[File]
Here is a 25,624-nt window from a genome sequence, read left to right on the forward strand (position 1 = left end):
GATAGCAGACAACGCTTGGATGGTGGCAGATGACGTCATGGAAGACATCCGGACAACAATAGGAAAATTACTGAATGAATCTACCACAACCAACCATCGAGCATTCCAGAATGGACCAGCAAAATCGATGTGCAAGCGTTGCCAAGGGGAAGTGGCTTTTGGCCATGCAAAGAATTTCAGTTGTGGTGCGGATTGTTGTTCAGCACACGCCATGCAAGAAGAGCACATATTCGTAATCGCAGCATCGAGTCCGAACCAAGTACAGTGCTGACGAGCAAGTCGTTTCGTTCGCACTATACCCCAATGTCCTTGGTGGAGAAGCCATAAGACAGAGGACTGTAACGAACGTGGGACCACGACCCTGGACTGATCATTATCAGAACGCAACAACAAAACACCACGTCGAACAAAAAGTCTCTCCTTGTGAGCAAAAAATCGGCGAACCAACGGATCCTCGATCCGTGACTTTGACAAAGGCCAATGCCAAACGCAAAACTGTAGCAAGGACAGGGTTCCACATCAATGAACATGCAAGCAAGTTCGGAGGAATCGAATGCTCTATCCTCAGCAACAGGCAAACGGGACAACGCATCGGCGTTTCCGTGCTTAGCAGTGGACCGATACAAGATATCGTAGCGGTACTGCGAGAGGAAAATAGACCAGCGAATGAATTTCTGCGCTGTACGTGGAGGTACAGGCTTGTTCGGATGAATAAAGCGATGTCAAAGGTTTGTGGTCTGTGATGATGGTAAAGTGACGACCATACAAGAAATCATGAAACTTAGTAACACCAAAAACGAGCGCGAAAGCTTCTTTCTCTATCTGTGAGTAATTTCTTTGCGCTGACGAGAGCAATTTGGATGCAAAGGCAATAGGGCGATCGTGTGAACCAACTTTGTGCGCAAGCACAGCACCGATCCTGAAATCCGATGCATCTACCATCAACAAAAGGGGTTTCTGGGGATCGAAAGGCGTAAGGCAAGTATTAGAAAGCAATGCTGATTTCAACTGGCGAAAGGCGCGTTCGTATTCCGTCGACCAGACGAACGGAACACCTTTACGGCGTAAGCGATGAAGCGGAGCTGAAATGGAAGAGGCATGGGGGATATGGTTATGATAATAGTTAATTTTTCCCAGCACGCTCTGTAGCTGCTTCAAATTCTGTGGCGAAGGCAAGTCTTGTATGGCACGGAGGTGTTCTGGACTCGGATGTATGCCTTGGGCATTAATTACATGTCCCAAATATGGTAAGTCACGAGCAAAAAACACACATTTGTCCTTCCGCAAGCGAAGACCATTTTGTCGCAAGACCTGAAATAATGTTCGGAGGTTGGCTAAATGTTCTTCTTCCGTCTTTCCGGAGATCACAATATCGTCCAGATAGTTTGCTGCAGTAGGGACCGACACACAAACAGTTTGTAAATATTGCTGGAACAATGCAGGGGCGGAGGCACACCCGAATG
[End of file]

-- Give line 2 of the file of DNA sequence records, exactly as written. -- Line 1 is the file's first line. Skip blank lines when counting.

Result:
GATAGCAGACAACGCTTGGATGGTGGCAGATGACGTCATGGAAGACATCCGGACAACAATAGGAAAATTACTGAATGAATCTACCACAACCAACCATCGAGCATTCCAGAATGGACCAGCAAAATCGATGTGCAAGCGTTGCCAAGGGGAAGTGGCTTTTGGCCATGCAAAGAATTTCAGTTGTGGTGCGGATTGTTGTTCAGCACACGCCATGCAAGAAGAGCACATATTCGTAATCGCAGCATCGAGTCCGAACCAAGTACAGTGCTGACGAGCAAGTCGTTTCGTTCGCACTATACCCCAATGTCCTTGGTGGAGAAGCCATAAGACAGAGGACTGTAACGAACGTGGGACCACGACCCTGGACTGATCATTATCAGAACGCAACAACAAAACACCACGTCGAACAAAAAGTCTCTCCTTGTGAGCAAAAAATCGGCGAACCAACGGATCCTCGATCCGTGACTTTGACAAAGGCCAATGCCAAACGCAAAACTGTAGCAAGGACAGGGTTCCACATCAATGAACATGCAAGCAAGTTCGGAGGAATCGAATGCTCTATCCTCAGCAACAGGCAAACGGGACAACGCATCGGCGTTTCCGTGCTTAGCAGTGGACCGATACAAGATATCGTAGCGGTACTGCGAGAGGAAAATAGACCAGCGAATGAATTTCTGCGCTGTACGTGGAGGTACAGGCTTGTTCGGATGAATAAAGCGATGTCAAAGGTTTGTGGTCTGTGATGATGGTAAAGTGACGACCATACAAGAAATCATGAAACTTAGTAACACCAAAAACGAGCGCGAAAGCTTCTTTCTCTATCTGTGAGTAATTTCTTTGCGCTGACGAGAGCAATTTGGATGCAAAGGCAATAGGGCGATCGTGTGAACCAACTTTGTGCGCAAGCACAGCACCGATCCTGAAATCCGATGCATCTACCATCAACAAAAGGGGTTTCTGGGGATCGAAAGGCGTAAGGCAAGTATTAGAAAGCAATGCTGATTTCAACTGGCGAAAGGCGCGTTCGTATTCCGTCGACCAGACGAACGGAACACCTTTACGGCGTAAGCGATGAAGCGGAGCTGAAATGGAAGAGGCATGGGGGATATGGTTATGATAATAGTTAATTTTTCCCAGCACGCTCTGTAGCTGCTTCAAATTCTGTGGCGAAGGCAAGTCTTGTATGGCACGGAGGTGTTCTGGACTCGGATGTATGCCTTGGGCATTAATTACATGTCCCAAATATGGTAAGTCACGAGCAAAAAACACACATTTGTCCTTCCGCAAGCGAAGACCATTTTGTCGCAAGACCTGAAATAATGTTCGGAGGTTGGCTAAATGTTCTTCTTCCGTCTTTCCGGAGATCACAATATCGTCCAGATAGTTTGCTGCAGTAGGGACCGACACACAAACAGTTTGTAAATATTGCTGGAACAATGCAGGGGCGGAGGCACACCCGAATG